On the latter point, the plaintiffs contend the statute is vague by design to make “educators fearful and uncertain in the performance of their jobs, as well as to drive certain viewpoints and ideas . . . from the marketplace of ideas—all while maintaining a veneer of plausible deniability.” Litigants have raised similar claims in Oklahoma, Ohio, and Florida.

Looking Ahead

We can expect two additional litigation fronts.

First, stakeholders will likely challenge backlash bills for violating federal laws—including Title VI, Title VII, and Title IX—that prohibit discrimination based on race, gender, sexual orientation, and other protected categories. Recent reports out of Florida reveal how this could play out.

After Gov. Ron DeSantis (R) signed Florida’s “Don’t Say Gay” law, news circulated that “LGBTQ teachers ... are being told to take down photos of their same-sex spouses in their classrooms and not to talk about them to students.” If Florida required districts to single out LGBTQ educators for adverse treatment in this way, it would violate federal antidiscrimination law.

It is therefore unsurprising that Florida denied that the new law mandates anti-LGBTQ discrimination. To support this claim, Florida foregrounded the statute’s neutral text, which regulates instruction on “‘gender identity’ and ‘sexual orientation,’ not only instruction on transgender identity and homosexuality.”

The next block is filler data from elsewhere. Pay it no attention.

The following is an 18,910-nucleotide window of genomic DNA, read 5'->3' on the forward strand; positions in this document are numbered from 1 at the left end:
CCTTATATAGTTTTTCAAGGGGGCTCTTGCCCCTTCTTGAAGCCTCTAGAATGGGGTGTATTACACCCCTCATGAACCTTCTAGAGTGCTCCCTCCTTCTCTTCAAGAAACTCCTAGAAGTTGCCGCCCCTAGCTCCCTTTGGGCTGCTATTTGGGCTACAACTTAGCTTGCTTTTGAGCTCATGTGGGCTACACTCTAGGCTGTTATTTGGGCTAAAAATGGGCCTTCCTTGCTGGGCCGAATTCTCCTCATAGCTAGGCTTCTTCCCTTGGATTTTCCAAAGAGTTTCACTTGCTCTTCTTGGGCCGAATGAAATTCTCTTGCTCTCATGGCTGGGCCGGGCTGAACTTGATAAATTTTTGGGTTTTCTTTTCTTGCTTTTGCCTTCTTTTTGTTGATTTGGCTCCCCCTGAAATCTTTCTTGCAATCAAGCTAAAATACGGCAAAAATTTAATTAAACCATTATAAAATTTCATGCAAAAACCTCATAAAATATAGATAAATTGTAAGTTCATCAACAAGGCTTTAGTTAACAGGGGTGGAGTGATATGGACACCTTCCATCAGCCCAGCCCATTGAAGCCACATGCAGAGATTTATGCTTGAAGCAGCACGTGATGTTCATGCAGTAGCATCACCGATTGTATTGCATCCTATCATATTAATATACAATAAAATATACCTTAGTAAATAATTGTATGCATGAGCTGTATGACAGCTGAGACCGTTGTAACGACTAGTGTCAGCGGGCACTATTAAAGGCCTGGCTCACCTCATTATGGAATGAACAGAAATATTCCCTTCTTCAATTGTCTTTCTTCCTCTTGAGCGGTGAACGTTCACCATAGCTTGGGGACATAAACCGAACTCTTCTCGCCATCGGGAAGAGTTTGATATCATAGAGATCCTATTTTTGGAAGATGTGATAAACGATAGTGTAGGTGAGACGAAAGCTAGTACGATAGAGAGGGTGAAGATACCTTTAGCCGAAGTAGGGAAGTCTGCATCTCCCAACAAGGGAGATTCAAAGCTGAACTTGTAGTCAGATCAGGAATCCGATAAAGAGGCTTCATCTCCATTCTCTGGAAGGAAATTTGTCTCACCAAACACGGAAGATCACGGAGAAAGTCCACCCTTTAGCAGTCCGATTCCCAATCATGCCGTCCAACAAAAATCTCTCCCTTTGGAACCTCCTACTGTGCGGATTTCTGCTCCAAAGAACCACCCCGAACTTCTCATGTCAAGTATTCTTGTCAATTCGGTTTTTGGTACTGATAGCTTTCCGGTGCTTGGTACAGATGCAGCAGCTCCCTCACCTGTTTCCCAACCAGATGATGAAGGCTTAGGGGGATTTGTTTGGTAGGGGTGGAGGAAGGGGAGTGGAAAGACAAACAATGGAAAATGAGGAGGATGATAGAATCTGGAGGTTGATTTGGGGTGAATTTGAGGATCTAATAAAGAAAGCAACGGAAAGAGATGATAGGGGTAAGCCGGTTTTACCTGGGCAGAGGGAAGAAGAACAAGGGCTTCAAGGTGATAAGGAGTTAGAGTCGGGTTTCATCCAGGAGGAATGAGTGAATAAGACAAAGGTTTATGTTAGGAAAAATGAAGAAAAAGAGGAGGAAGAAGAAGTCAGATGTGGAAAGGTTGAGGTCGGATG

Florida’s response illuminates a common duality of backlash bills. Most bills contain neutral text that rehearses standard antidiscrimination norms. And yet, bill proponents levy pointed attacks against social justice concepts and texts.In Florida, the “Don’t Say Gay” law’s neutral language contrasts with overt anti-LGBTQ animus displayed by Florida’s GOP—including the bill’s sponsor.

New Hampshire presents a similar story. State law now mandates that “[n]o pupil in any public school ... shall be taught [or] inculcated ... that an individual should be discriminated against ... solely or partly because of his or her ... gender identity, sexual orientation, [or] race.”

Contrary to this neutral command, the bill’s chief sponsor attacked “diversity training or inclusion training,” denied that systemic racism exists, and compared diversity and inclusion trainers to “snake oil salesmen.”